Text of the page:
Sanctions work when properly enforced and combined with other pressure. South Africa and Rhodesia are the cases in point: the UDI regime's will to fight dried up after the South Africans denied them succor, but the writing was really on the wall when the Portuguese abandoned ship, closing off vital routes of trade. The white government in Pretoria survived almost precisely until the end of the Cold War, whereupon the specter of Communist-sponsored invasion was no longer a viable source of cohesion among the minority electorate, who quickly found they didn't fancy economic privation. The trick was that white minority rule mobilized the whole world against colonialism. One rarely sees such unity over other issues. Certainly the sanctions regime was deteriorating about the time that Bush was calling for action over Iraq. And it is worth pointing out that everyone else was "free riding" on the shared confidence that Washington would foot any bill for backsliding on Hussein's part. Indeed, that was what made the prospect of renewing business with Saddam so enticing: there was no moral hazard since the Americans were sure to hem him in anyway if rising economic forecasts caused him to get too big for his britches.

    Difficult to talk about Iraq, though. To piece through the arguments that people made then and could make now. Much of the anti-war left didn't in fact discard Bush's allegations about WMD until American troops were on the ground; instead, they talked about the inability of Iraq to use that alleged arsenal in a manner that could meaningfully affect American interests. Those who did doubt that Saddam had weapons worth chasing were, it always seemed to me, fighting the preponderance of indicators: a leader with a history of pursuing, and using, WMD; an army disposed to leadership breakdowns of the type that might lead to deployment of those weapons; a state apparatus synonymous with deceit; a clear willingness to try and test our enforcement.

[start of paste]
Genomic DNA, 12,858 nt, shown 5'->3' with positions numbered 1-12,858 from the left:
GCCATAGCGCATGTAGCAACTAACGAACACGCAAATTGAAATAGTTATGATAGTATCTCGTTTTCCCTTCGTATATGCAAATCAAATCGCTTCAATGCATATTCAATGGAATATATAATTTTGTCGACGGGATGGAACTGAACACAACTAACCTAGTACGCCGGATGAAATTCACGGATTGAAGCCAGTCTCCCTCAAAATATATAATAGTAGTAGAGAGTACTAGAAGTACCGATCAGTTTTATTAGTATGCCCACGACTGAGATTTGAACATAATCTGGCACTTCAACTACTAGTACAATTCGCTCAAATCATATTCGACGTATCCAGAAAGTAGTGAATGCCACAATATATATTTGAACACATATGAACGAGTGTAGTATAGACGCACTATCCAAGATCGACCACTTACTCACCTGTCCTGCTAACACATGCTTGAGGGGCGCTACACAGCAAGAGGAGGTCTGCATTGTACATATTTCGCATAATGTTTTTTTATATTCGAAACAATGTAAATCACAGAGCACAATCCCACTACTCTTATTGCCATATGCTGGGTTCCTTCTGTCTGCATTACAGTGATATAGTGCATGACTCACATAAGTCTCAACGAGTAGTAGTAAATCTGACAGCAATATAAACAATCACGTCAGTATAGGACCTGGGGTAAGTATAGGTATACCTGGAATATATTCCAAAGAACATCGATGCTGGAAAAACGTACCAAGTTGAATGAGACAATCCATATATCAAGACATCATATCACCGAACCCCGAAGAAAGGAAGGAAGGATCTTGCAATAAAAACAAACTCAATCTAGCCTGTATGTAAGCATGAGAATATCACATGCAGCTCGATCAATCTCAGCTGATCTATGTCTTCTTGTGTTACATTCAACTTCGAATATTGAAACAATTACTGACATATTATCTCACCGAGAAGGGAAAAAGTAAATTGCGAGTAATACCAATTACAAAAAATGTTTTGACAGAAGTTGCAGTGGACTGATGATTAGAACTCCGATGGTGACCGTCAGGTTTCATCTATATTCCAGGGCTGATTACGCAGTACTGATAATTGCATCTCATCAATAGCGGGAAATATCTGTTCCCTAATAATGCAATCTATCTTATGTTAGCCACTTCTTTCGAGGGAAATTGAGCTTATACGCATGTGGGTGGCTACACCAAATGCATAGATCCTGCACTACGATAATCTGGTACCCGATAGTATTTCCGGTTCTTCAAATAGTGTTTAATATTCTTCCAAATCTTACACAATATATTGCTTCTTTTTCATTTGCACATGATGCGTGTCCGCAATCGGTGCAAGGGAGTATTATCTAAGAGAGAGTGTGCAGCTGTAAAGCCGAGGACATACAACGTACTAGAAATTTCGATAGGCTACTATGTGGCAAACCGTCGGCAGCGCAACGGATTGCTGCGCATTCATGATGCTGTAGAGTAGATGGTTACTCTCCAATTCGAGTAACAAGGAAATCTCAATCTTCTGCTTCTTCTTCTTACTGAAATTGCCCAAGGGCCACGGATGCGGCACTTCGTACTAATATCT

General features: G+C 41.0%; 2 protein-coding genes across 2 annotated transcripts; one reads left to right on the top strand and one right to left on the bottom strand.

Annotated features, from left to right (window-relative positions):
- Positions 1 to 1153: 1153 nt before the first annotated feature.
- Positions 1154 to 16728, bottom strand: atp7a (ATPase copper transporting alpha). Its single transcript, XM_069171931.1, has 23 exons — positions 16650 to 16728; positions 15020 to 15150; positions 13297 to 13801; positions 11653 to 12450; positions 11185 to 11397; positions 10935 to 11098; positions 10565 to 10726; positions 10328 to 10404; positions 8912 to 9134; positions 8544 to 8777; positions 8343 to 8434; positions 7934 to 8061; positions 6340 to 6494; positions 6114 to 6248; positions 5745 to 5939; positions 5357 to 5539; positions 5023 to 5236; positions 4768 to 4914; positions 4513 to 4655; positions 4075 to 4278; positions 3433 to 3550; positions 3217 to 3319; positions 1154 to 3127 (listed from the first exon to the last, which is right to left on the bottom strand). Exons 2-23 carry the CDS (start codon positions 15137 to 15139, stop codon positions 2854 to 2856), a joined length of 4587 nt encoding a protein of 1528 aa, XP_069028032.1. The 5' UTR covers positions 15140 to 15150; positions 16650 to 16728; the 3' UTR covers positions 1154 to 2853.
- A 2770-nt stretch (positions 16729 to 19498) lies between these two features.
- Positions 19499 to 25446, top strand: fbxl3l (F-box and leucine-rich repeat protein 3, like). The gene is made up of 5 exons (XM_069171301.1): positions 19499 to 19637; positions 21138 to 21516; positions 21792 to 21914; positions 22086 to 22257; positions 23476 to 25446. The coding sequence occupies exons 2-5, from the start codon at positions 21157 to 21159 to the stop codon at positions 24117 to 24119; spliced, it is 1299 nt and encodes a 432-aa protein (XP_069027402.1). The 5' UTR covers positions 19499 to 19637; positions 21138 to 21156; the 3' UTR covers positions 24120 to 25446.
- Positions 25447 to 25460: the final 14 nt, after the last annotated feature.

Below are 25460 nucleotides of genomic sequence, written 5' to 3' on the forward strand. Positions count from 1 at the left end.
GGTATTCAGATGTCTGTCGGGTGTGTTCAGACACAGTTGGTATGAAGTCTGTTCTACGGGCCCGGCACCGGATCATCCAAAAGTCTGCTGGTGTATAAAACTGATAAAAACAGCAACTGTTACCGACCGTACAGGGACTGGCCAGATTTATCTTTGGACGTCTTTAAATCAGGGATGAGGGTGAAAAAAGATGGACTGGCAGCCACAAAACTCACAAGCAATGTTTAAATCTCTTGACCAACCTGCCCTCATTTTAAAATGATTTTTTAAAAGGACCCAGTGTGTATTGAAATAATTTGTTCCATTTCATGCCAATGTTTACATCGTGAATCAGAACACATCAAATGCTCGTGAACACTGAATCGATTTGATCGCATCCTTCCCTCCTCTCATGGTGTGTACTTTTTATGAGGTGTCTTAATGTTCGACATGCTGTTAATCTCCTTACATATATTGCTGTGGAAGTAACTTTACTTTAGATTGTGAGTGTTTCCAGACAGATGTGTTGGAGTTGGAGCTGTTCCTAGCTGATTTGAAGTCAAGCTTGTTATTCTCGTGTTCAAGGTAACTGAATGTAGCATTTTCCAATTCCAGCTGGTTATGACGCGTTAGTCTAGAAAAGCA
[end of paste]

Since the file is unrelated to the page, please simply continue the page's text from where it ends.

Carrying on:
40. CAB

    But Iraq didn't have WMD, and was not a threat to the United States. Saddam was not sponsoring terrorism against us, and so the neo-cons have no argument.

    By Cheney's logic it is like saying, Iran and North Korea is too tough, but we need to show we can take out some measly dictator somewhere just to show that we can still force backwater countries to behave themselves.

    But by that very argument it shows we can't do anything of true interest on the global scale.

  41. Glen

    Saddam supported terrorism, undeniable fact. Wikipedia agrees.

    Bush said he would go after states that support terrorism.

    You suck at politics if you can't get the simplest facts through your head.

  42. CAB